The Vagabond – A swindler comes to town in 1899

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By Danny Crownover

Gadsden has had more than its share of colorful men who lived by their wits, to say nothing of transient swindlers who passed through town on a regular basis back in the day.

One such incident happened in 1899. Ben Thompson took in local businessmen and eventually turned out to be nothing but a country yokel who often remarked that he was from anywhere and everywhere and nowhere in particular.

Thompson claimed to have been born and reared in Ireland. He said he practiced law in Chicago, Cincinnati, New York and Philadelphia, was preparing to farm on a large scale in Etowah County. He also claimed he was a resident of Hokes Bluff.

Thompson rolled into town on the southern train one night and put up at the Leek Hotel, which was located in the second story of what became the Hagedorn Building at the corner of Court and Broad Streets. He appeared to be about 50 years old and had iron gray hair and mustache. He wore gold glasses and a shabby suit of clothes and carried a gold-headed cane.

Thompson said that he was to be married soon and wished to buy equipment for a farm so that he and his bride could settle down to a quiet and easy life. He admitted that he had no ready money but was expecting some sort of payout from a large insurance company. The money was to arrive by express, so he went around to the express office with some newfound friends to get it.

The money had not yet arrived, but a telegram was delivered saying that the money was on the way. In the meantime, Thompson met W.P. Johnson, who was a wealthy local citizen, and bought a large farm from him. The payment was to be made when Thompson’s insurance money arrived.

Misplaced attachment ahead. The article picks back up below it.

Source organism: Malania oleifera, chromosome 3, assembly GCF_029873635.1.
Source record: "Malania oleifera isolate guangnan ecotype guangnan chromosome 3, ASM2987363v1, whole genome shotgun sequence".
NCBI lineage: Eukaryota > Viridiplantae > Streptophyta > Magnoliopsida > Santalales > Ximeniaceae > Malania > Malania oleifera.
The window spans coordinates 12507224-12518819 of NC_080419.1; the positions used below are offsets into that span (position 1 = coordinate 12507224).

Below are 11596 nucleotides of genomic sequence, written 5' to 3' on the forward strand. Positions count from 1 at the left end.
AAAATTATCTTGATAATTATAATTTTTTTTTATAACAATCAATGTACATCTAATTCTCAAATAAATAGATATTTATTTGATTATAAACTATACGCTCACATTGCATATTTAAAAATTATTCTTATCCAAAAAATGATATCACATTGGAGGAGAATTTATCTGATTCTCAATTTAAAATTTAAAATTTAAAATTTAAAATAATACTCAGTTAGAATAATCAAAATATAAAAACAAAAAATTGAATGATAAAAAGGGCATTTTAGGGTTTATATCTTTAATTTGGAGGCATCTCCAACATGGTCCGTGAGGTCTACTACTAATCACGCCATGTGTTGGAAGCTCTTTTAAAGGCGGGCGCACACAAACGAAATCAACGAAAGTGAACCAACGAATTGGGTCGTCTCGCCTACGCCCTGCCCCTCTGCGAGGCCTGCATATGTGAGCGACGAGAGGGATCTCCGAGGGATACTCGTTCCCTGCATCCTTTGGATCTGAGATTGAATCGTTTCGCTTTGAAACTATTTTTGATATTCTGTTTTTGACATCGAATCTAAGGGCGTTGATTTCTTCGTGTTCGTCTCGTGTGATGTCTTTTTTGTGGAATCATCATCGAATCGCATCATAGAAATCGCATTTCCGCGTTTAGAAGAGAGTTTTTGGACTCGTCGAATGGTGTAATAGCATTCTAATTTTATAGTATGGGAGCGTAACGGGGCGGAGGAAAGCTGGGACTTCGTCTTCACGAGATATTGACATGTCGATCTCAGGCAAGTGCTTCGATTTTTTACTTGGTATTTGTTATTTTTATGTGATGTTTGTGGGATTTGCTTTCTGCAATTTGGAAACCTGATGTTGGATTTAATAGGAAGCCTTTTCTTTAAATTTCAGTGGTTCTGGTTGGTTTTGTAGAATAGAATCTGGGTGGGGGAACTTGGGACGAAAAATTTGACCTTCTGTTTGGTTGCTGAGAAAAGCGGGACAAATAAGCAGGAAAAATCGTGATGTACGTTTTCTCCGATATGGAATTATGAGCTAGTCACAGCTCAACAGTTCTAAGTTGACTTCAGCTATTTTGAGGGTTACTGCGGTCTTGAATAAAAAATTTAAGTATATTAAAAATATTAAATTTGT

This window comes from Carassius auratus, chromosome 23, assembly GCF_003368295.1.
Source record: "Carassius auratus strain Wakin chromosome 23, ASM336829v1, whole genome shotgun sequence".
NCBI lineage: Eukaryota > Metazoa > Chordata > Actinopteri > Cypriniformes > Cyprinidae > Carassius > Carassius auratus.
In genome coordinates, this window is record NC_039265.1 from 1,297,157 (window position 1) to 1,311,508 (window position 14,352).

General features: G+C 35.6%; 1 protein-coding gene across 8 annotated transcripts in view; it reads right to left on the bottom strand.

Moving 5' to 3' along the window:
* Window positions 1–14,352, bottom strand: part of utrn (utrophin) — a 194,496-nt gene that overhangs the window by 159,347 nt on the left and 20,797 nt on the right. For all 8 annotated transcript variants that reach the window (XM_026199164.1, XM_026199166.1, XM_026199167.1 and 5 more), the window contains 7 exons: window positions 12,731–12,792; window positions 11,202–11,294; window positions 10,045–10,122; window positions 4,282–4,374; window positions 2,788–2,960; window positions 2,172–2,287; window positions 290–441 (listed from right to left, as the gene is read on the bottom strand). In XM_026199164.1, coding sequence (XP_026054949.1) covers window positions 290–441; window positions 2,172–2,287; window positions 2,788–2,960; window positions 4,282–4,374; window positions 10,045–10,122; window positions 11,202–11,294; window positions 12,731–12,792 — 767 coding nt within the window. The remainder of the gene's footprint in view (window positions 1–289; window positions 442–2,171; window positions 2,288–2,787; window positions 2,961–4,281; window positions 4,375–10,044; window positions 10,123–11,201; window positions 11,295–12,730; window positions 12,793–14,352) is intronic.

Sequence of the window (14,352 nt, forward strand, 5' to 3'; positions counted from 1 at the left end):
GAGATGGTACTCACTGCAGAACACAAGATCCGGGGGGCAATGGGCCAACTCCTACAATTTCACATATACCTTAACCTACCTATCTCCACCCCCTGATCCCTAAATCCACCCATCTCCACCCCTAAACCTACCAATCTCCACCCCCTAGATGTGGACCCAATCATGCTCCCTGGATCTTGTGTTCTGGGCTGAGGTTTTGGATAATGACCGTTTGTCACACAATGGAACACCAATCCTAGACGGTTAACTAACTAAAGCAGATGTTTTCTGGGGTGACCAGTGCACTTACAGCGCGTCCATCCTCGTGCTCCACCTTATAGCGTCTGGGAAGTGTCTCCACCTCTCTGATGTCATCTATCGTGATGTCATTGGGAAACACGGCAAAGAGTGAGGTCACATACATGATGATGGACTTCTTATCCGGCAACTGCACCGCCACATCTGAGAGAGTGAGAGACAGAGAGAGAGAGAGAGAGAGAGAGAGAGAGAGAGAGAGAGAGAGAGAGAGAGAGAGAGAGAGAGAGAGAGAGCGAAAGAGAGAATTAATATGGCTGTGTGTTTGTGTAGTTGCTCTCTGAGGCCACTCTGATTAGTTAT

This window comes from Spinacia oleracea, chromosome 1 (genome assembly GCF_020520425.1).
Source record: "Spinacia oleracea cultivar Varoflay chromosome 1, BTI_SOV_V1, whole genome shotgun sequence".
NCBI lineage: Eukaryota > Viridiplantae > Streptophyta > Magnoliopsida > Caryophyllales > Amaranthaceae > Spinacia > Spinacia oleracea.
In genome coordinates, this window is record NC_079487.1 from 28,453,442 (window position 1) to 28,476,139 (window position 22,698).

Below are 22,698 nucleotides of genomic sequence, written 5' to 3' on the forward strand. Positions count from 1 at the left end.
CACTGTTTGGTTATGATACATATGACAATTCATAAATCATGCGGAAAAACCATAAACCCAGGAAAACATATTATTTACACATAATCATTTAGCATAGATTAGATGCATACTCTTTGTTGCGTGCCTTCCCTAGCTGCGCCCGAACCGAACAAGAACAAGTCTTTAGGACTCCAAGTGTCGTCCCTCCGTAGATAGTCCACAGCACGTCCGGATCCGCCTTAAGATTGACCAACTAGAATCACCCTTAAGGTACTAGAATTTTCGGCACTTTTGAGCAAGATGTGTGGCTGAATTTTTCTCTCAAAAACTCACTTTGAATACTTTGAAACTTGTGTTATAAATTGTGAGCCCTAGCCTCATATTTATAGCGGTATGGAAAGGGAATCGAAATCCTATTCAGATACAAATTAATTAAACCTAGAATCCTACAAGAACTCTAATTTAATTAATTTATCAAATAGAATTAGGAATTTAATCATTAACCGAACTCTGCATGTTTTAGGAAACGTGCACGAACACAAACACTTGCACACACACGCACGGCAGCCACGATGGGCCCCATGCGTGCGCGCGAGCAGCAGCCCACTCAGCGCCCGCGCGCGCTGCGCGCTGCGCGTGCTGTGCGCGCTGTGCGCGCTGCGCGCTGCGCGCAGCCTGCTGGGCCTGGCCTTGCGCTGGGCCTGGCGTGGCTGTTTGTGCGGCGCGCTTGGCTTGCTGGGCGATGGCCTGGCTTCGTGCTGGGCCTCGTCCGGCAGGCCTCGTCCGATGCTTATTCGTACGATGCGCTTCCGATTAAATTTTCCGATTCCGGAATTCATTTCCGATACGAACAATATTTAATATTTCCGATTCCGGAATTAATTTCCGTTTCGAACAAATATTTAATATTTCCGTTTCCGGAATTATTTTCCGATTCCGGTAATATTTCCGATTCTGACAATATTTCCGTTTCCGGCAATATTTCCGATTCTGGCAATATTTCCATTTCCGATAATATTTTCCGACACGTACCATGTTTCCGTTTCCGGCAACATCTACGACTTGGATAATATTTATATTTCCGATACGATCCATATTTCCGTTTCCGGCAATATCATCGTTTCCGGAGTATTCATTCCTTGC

The deed to the farm was made ready, and Thompson promised to come around soon with the cash and pick them up. To make things look on the up-and-up, he employed N.A. Canning as his lawyer and had him pass on the deeds.

Thompson next went to the Smith & Echols Hardware Company, where he bought buggies, wagons, harness, plows and other farm equipment. His purchases amounted to $325.

He then bought a horse from J.T. Leek and crossed the street to buy two more from the Sullivan & Sullivan Livery.

Thompson then purchased $50 worth of clothing from Herzberg Brothers (pictured above). All during this time, Thompson did a bit of jollying in an effort to make the storekeepers think they had struck a bonanza.

After his buying spree, he took a train out of town and was never heard of again. None of the goods Thompson bought were delivered, and nobody was actually swindled except the Leek Hotel, since Thompson failed to pay his bill.

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